Ancient Egypt, Saite Period, Twenty-Sixth Dynasty (XXVI), ca. 664 to 525 BCE. A heavy cast bronze figure of the mummiform god of the Underworld, Osiris. This would have been a votive figure, perhaps made to be kept in a wealthy home and prayed to, deposited in a temple as an offering, or, most likely, kept for ritual with other metallic objects by priests. Size: 1.8" W x 5.65" H (4.6 cm x 14.4 cm); 7" H (17.8 cm) on included custom stand.
Osiris wears a tight shroud and Atef crown, with two lateral feather plumes flanking a uraeus, known as the double maat. In his hands, which he holds close together at his chest, he has a flagellum and a short-handled heka scepter - both are Egyptian symbols of authority and kingship, showing Osiris's close connection with the pharaoh and his role as Ruler of the Dead. He has a round face, with almond-shaped eyes, large ears, and thick lips below a straight nose. He also has the classic Egyptian false beard, incised to look like it is braided. Incised decoration gives further detail to his tools, his crown, and a pectoral underneath his shroud. One wonderful detail is found on his otherwise unornamented back - incised lines create a tie to hold his crown in place, with a small textile-looking flap hanging down his back.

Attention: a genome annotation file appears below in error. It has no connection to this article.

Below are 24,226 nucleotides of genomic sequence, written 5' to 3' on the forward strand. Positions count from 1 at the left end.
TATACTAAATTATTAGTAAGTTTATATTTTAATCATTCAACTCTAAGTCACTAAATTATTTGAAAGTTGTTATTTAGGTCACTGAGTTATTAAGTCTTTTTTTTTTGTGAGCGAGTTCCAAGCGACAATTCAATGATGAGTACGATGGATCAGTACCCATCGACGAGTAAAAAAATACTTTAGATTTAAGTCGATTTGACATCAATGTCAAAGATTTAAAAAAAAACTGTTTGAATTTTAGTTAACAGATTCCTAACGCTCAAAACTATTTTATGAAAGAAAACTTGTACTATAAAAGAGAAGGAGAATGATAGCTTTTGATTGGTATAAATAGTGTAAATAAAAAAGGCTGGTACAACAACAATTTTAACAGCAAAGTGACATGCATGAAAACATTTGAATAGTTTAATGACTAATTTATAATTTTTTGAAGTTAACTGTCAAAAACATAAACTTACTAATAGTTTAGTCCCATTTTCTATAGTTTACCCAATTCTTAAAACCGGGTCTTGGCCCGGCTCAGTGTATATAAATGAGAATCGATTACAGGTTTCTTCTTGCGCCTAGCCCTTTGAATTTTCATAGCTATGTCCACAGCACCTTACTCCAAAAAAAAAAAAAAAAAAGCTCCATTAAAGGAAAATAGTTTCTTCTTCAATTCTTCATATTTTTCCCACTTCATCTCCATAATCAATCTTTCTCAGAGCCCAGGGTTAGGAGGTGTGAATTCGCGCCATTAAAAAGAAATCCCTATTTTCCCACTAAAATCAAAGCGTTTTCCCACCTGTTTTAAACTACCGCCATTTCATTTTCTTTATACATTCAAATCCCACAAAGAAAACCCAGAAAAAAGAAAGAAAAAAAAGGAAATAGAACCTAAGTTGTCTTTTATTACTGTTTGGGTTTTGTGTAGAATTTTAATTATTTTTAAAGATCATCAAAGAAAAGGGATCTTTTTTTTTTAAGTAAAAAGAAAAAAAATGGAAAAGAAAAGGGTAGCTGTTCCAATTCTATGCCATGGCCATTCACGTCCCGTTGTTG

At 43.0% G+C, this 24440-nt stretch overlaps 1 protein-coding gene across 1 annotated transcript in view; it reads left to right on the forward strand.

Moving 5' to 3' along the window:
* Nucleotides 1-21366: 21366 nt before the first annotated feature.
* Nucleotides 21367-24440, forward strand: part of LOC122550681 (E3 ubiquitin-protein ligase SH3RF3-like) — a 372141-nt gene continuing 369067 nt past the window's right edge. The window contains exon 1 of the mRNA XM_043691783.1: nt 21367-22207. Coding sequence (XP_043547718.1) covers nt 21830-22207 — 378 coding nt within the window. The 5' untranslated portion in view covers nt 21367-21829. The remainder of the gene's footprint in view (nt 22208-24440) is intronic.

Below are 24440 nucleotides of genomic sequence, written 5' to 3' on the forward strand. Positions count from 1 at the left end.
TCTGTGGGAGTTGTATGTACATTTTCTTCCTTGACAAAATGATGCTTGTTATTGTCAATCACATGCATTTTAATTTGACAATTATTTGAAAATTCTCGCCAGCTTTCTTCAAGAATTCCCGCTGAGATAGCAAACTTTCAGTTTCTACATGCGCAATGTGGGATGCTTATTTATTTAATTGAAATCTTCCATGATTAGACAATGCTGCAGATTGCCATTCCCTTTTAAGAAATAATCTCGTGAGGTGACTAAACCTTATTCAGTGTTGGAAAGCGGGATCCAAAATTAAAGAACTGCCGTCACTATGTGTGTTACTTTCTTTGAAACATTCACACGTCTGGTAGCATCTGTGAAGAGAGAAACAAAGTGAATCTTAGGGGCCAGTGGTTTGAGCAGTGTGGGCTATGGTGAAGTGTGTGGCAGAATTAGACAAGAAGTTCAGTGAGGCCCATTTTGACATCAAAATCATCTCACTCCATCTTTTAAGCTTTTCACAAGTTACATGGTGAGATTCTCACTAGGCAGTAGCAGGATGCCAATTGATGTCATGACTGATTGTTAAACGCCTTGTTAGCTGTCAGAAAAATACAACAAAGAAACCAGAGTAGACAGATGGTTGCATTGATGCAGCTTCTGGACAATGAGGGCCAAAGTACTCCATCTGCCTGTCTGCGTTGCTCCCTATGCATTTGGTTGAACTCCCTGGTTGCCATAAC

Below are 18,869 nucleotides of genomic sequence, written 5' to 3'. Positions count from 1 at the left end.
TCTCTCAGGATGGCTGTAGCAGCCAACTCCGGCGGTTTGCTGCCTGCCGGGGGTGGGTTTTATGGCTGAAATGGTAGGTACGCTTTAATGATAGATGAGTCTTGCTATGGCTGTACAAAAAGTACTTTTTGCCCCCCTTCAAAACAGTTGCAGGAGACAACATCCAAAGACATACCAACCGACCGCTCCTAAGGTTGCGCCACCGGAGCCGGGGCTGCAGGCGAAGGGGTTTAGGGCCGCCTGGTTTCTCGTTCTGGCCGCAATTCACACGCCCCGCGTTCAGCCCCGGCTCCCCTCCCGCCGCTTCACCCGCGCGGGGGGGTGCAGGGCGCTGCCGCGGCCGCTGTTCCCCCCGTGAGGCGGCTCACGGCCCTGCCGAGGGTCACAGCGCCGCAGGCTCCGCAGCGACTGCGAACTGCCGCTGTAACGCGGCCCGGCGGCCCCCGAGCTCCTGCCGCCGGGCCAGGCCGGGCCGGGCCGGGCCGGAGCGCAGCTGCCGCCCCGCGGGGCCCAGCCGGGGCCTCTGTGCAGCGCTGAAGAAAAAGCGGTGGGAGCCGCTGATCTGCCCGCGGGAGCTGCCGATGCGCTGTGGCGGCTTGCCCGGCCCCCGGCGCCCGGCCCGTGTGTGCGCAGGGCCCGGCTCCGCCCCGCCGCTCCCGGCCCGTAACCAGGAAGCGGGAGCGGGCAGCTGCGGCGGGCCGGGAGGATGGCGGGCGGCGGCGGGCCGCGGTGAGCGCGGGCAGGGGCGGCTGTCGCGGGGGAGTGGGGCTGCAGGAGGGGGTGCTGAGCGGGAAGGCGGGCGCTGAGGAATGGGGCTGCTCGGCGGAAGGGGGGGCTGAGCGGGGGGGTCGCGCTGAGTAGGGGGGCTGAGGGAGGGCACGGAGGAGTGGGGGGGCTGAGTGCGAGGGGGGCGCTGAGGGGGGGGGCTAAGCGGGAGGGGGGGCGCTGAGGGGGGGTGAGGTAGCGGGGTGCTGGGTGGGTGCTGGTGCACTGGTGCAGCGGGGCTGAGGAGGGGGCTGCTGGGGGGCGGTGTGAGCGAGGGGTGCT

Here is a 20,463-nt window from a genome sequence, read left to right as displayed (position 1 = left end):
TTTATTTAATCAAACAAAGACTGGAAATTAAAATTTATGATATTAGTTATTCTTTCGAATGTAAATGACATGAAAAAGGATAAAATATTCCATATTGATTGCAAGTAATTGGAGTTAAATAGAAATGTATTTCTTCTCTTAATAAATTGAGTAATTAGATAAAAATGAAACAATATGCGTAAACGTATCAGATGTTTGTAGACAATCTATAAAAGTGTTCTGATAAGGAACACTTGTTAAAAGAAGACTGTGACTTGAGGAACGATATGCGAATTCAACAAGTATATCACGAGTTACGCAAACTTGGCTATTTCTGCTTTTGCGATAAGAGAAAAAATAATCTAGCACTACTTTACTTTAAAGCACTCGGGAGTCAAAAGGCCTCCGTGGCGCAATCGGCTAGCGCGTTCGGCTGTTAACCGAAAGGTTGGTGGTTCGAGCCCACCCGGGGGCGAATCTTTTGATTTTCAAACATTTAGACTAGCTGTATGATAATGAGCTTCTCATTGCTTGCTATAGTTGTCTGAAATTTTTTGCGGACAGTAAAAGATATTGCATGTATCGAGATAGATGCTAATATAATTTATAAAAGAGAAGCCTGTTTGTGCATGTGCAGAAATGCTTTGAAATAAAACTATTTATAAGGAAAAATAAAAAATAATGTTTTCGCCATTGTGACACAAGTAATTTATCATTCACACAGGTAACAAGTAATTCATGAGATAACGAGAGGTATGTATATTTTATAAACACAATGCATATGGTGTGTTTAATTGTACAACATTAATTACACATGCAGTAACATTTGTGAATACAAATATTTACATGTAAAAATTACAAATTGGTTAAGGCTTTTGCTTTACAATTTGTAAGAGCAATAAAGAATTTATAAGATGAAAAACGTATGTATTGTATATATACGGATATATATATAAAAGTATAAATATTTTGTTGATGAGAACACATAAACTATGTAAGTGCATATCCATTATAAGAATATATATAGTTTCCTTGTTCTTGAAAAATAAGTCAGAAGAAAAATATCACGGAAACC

Item comes accompanied by a French passport.
Provenance: private New York, USA collection; ex-Alexandre Nicolai (1865-1952) collection, Bordeaux, France, then passed down through the family by descent
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